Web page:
If the Department, after examination of said applicant and other relevant facts, is convinced that the requirements … have been complied with, it shall admit said applicant to the Program, require said witness to execute a sworn statement detailing his knowledge or information on the commission of the crime, and thereafter issue the proper certification …

SECTION 4. Witness in Legislative Investigations. — In case of legislative investigations in aid of legislation, a witness, with his express consent, may be admitted into the Program upon the recommendation of the legislative committee where his testimony is needed when in its judgment there is pressing necessity therefor: Provided, That such recommendation is approved by the President of the Senate or the Speaker of the House of Representatives, as the case may be.”

A prospective witness is required to execute an agreement setting forth his responsibility to testify, avoid crimes, take necessary precautions, comply with legal obligations and judgments, cooperate and inform the authorities of his current activities and address (Section 5). He can be discharged from the Program for breach thereof upon notice (Section 6). Admission to the Program is, of course, confidential (Section 7).

Program Rights and Benefits

What does the witness get? He can get housing, relocation, a new entity, and even paid leaves on top of security of tenure. Section 8 provides:

SECTION 8. Rights and Benefits. — The witness shall have the following rights and benefits:

a) To have a secure housing facility until he has testified or until the threat, intimidation or harassment disappears or is reduced to a manageable or tolerable level. When the circumstances warrant, the Witness shall be entitled to relocation and/or change of personal identity .... This right may be extended to any member of the family of the Witness within the second civil degree of consanguinity or affinity (i.e., including the witness’ grandparents and uncles and aunts).

b) The Department shall, whenever practicable, assist the Witness in obtaining a means of livelihood. The Witness relocated … shall be entitled to a financial assistance … for his support and that of his family in such amount and for such duration as the Department shall determine.

c) In no case shall the Witness be removed from or demoted in work because or on account of his absences due to his attendance before any judicial or quasi-judicial body or investigating authority, including legislative investigations in aid of legislation, in going thereto and in coming therefrom: Provided, That his employer is notified through a certification issued by the Department, within a period of thirty (30) days from the date when the Witness last reported for work: Provided, further, That in the case of prolonged transfer or permanent relocation, the employer shall have the option to remove the Witness from employment after securing clearance from the Department upon the recommendation of the Department of Labor and Employment.

d) Any Witness who failed to report for work because of witness duty shall be paid his equivalent salaries or wages corresponding to the number of days of absence occasioned by the Program …

e) To be provided with reasonable traveling expenses and subsistence allowance … in such amount as the Department may determine for his attendance in the court, body or authority where his testimony is required, as well as conferences and interviews with prosecutors or investigating officers.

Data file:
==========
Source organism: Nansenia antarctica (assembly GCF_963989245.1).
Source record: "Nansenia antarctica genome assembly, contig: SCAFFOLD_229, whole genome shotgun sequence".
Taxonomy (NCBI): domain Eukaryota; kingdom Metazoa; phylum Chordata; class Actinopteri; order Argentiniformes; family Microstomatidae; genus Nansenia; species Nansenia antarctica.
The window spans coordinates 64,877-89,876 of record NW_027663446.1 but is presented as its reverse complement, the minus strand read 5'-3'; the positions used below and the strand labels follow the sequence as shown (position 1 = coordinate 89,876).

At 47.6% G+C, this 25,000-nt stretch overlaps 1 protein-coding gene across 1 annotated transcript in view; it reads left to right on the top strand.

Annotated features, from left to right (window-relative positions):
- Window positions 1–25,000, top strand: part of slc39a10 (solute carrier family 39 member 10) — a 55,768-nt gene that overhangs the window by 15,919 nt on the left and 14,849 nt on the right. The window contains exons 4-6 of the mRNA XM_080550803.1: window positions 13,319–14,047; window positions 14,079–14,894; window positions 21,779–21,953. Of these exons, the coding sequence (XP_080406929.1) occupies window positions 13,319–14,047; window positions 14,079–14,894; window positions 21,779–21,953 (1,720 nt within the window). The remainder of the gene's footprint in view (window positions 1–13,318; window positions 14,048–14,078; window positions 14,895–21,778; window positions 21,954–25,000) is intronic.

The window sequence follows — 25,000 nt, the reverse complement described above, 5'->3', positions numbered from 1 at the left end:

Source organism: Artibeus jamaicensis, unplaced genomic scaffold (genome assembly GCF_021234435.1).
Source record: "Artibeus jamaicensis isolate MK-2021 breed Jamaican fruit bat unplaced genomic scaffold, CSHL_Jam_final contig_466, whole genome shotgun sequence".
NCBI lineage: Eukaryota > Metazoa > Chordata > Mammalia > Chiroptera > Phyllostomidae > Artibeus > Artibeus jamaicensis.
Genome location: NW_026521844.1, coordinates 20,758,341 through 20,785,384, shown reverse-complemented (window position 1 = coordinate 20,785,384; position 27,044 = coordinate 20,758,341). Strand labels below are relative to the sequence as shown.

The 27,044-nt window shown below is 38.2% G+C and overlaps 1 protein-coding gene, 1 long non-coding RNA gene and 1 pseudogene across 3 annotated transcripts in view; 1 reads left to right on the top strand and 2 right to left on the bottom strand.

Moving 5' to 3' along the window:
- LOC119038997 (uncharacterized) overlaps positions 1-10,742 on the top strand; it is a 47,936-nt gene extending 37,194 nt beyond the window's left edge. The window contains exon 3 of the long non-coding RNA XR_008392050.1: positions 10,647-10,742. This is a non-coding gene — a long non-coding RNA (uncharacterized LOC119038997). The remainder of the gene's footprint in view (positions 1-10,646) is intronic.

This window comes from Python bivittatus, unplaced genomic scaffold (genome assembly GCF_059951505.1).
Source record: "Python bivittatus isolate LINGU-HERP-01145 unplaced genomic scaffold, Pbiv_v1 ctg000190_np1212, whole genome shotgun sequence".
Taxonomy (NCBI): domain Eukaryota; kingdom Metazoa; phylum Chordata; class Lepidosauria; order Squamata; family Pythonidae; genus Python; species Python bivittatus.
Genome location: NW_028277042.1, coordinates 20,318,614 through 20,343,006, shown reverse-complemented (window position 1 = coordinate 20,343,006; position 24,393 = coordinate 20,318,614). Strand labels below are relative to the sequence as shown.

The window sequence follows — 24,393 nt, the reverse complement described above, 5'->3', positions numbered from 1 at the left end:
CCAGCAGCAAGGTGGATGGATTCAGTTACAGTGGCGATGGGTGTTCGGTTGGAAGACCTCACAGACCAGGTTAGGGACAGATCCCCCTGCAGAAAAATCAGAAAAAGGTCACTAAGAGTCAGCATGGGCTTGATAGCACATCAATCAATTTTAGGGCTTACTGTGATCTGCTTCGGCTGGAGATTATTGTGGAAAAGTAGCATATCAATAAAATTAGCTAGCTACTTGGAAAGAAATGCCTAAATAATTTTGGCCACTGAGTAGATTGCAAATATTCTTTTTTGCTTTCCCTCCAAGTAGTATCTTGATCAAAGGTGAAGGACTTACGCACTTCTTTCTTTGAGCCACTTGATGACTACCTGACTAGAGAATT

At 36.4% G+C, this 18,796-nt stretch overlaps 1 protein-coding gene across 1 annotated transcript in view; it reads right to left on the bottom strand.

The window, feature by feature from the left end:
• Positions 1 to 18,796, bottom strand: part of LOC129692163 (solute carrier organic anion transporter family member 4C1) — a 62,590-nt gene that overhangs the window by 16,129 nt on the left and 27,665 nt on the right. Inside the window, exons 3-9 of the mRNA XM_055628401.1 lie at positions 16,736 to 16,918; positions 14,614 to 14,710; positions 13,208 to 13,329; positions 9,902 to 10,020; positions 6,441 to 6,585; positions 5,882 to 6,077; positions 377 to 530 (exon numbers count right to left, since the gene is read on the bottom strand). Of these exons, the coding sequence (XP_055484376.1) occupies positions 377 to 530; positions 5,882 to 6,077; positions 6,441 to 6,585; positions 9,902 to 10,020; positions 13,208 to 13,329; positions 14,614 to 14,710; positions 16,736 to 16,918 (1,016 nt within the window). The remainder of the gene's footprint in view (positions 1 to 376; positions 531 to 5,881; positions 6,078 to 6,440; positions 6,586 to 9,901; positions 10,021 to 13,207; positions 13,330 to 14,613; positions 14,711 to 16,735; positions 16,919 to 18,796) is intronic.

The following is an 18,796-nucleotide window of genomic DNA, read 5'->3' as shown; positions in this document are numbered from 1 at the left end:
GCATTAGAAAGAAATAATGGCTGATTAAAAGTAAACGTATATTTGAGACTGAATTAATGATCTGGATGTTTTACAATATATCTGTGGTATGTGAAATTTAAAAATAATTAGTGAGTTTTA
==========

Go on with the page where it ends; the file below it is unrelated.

e) To be provided with free medical treatment, hospitalization and medicines for any injury or illness incurred or suffered by him because of witness duty ….

f) If a Witness is killed, because of his participation in the Program, his heirs shall be entitled to a burial benefit of not less than … P10,000.00 … exclusive of any other similar benefits he may be entitled to under other existing laws.

g) In case of death or permanent incapacity, his minor or dependent children shall be entitled to free education, from primary to college level in any state, or private school, college or university as may be determined by the Department, as long as they shall have qualified thereto.

One can ask though, is there any other tolerable or manageable level of threat that is less than zero?

State Witness under the Program

How do you get to be state witness and be eligible for the Program? With the exception of the grave felony offense, the Program conditions below are exactly the same as those required of would-be state witnesses under the Rules of Court:

SECTION 10. State Witness. — Any person who has participated in the commission of a crime and desires to be a witness for the State, can apply and, if qualified … shall be admitted into the Program whenever the following circumstances are present:

a) the offense in which his testimony will be used is a grave felony as defined under the Revised Penal Code or its equivalent under special laws;

b) there is absolute necessity for his testimony;

c) there is no other direct evidence available for the proper prosecution of the offense committed:

d) his testimony can be substantially corroborated on its material points;

e) he does not appear to be most guilty; and

f) he has not at any time been convicted of any crime involving moral turpitude.

Before admission, he is to execute a sworn statement “describing in detail the manner in which the offense was committed and his participation therein.” If the DOJ is satisfied, he can be admitted to the program but if denied, his sworn statement “shall not be admissible in evidence, except for impeachment purposes (Section 11).”